Nearer, my god, to thee…a close encounter with Loxodonta Africana.
So here is our story of one Elephant, some idiots in cars and one of the most thrilling/frightening experiences either Lorrie or I have had in the Kruger.
Last year we were heading back to Crocodile Bridge Gate after a great day in the park and rounding a bend in the road came across a roadblock of about 6-7 cars….what was it we wondered, a leopard, lions, something else.
It rapidly became apparent what the “something else” was……a very very large, in musth and not happy bull elephant.
We pulled over on our side of the road being careful to leave as much room as we could for our new Ele friend if he continued on his way.
Now the fun begins. Some of the cars in front of us, two abreast across the road with lights on, decided to evacuate the scene and reversed away from the elephant and past us. …followed by our elephant friend. The cars behind on the Crocodile Bridge side of the elephant decided as they were behind him it would be safe to follow him at a close distance.
As the reversing cars whizzed past us and the elephant came closer it became clear he was, to put it mildly, not in the best of moods.. Leaking from his temporal glands and leaking and dripping from elsewhere, he swaggered towards us as if he owned the world. His head swinging, stopping every few paces to rake the ground with his front feet. As the cars pressed behind him he showed all the signs of losing his temper.
We, and the Elephant, are now in a car sandwich with those in front and behind us blocking the road for its full width and most with their lights on.
So he stops on the other side of the road from us facing the car, looks at us and continues the threat behaviour. We have no option but to stay where we are as he would have been on top of us before we got the car in gear, and as we know, it would have been foolish to move at this stage anyway.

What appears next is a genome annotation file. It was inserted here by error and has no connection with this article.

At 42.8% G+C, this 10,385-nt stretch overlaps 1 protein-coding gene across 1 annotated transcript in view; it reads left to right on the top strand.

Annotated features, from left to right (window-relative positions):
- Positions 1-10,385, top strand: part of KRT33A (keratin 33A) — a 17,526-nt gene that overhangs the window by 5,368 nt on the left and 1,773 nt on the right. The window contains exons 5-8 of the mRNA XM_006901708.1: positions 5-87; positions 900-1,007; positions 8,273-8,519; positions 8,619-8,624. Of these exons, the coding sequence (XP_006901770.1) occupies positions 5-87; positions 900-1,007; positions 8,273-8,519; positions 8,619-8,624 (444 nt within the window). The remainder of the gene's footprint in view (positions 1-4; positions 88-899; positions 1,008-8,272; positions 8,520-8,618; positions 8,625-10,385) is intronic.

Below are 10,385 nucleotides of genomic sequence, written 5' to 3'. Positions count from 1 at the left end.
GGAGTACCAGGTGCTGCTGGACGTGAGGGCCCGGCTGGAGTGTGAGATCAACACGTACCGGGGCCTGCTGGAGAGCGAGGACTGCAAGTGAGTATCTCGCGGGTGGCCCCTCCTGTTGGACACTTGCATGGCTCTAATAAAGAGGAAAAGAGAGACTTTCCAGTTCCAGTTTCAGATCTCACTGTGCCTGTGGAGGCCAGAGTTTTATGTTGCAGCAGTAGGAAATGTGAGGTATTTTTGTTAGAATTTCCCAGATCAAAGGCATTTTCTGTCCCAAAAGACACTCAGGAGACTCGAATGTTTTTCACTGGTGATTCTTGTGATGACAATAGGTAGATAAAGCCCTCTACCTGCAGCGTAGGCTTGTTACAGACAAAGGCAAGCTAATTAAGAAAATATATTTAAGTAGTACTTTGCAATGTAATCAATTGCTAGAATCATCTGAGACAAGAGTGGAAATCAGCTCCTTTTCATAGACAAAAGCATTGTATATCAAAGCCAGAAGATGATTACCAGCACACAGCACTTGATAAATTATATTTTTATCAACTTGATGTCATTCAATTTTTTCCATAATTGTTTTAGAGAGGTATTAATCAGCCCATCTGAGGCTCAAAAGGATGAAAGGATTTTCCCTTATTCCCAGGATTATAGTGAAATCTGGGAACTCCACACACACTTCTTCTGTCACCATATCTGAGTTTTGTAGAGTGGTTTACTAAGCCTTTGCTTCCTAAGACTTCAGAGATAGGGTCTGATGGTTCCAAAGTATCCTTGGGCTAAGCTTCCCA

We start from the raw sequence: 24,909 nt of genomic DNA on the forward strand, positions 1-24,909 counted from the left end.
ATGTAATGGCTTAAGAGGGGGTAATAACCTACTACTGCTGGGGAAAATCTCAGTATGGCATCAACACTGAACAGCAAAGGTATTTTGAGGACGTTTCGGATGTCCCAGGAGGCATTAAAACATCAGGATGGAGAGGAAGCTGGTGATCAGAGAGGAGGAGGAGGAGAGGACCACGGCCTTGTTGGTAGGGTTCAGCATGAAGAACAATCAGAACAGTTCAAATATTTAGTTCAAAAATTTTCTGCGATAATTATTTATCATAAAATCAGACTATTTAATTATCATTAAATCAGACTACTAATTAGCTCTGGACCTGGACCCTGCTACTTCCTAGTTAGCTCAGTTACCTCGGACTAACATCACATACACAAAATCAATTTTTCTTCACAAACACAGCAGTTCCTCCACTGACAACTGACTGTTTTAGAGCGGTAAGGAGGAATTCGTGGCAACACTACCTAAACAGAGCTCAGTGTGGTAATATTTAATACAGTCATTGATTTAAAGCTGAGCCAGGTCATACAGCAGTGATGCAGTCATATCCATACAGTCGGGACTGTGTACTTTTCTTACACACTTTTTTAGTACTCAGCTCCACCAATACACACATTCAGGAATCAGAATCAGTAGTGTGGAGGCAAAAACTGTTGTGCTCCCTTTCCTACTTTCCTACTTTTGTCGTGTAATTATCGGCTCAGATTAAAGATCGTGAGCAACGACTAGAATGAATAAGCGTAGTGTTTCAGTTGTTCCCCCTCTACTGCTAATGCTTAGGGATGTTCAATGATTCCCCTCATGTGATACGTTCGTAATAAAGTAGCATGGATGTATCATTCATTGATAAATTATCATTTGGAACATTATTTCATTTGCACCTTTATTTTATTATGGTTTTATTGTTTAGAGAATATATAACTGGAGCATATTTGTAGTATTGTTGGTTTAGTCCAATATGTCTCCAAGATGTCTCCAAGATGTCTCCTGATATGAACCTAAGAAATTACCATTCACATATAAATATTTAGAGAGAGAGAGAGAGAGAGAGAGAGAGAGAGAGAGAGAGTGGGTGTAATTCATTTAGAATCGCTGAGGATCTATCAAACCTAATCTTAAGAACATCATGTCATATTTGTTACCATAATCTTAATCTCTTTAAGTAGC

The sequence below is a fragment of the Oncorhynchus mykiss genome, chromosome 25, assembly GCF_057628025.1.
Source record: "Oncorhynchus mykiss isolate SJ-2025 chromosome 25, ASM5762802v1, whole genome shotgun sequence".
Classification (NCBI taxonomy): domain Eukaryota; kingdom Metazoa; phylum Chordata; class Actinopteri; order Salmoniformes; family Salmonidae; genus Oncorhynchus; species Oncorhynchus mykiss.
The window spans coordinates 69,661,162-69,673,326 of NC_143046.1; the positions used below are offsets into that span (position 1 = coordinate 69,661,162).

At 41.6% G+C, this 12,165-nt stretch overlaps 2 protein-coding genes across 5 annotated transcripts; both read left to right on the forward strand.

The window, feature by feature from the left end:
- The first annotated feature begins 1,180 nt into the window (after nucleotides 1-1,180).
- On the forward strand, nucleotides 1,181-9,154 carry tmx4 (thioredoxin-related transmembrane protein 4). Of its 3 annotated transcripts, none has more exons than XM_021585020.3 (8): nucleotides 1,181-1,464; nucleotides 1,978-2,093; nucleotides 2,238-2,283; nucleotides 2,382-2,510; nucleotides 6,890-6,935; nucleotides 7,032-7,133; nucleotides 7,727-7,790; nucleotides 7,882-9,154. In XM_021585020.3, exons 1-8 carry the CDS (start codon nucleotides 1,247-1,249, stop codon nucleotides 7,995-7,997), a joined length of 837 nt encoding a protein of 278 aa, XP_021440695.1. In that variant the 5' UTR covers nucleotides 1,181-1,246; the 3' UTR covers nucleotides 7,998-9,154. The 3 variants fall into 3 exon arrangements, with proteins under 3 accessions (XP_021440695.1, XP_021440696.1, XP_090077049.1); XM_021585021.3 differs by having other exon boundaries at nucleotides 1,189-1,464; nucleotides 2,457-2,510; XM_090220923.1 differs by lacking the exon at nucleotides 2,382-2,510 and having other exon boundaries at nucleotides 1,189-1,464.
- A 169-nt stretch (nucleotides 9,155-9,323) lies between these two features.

We sat silently, with Lorrie nearest to him in the drivers seat and he seemed to be calming down a little. Bear in mind he’s about 15 feet from us.
Then it happens. Not one, two but three of the cars in front of us decide they are going to be late home for sundowners/braai/jaffles and pass in quick succession, at speed, (probably 40kph), between us and our elephant friend.
Lorrie and I couldn’t believe it as we watched the three cars approach, accelerate, and pass through the small gap between us and our Elephant.
The third car passed and Mr Loxodonta Africana hit the roof !!!!.
Head shaking, ears flapping, trumpeting, leaking and pawing at the ground he left us in no doubt as to his mood change. We watched and waited for the inevitable….he took a few steps towards the car. Eeeeek. He stood motionless for a moment and then walked slowly to the rear of our car and turned to face our little Chevrolet again.
Through the rear view mirror I was horrified to see him behind the car kneeling and tusking the ground repeatedly, ears flapping and for all the world looking like the most angry, pissed off elephant in Africa….for a few minutes we just waited for the thud as he hit the car.
We waited…and waited for what seemed like an eternity. After a couple of minutes he rose to his feet shook his head again and turned to continue his swagger down the road, with the cars behind us still reversing…maybe all the way back to Lower Sabie 😂 I don’t think we’d ever really realised the meaning of the word relief until that moment.
We watched him move away from us down the road and when he was a safe distance we pulled off to continue our journey home.
An amazing, amazing experience to be that close to an angry musth bull and escape to tell the tale.
To Mr Loxodonta Africana thank you for a fascinating and memorable meeting and to the three idiots in the cars who drove between us and our friend at such close proximity and at such speed….well perhaps those words aren’t for here.
Please remember if you’re close to these beautiful animals to treat them with the respect they deserve. We lived to tell the tale but things could have ended up so differently.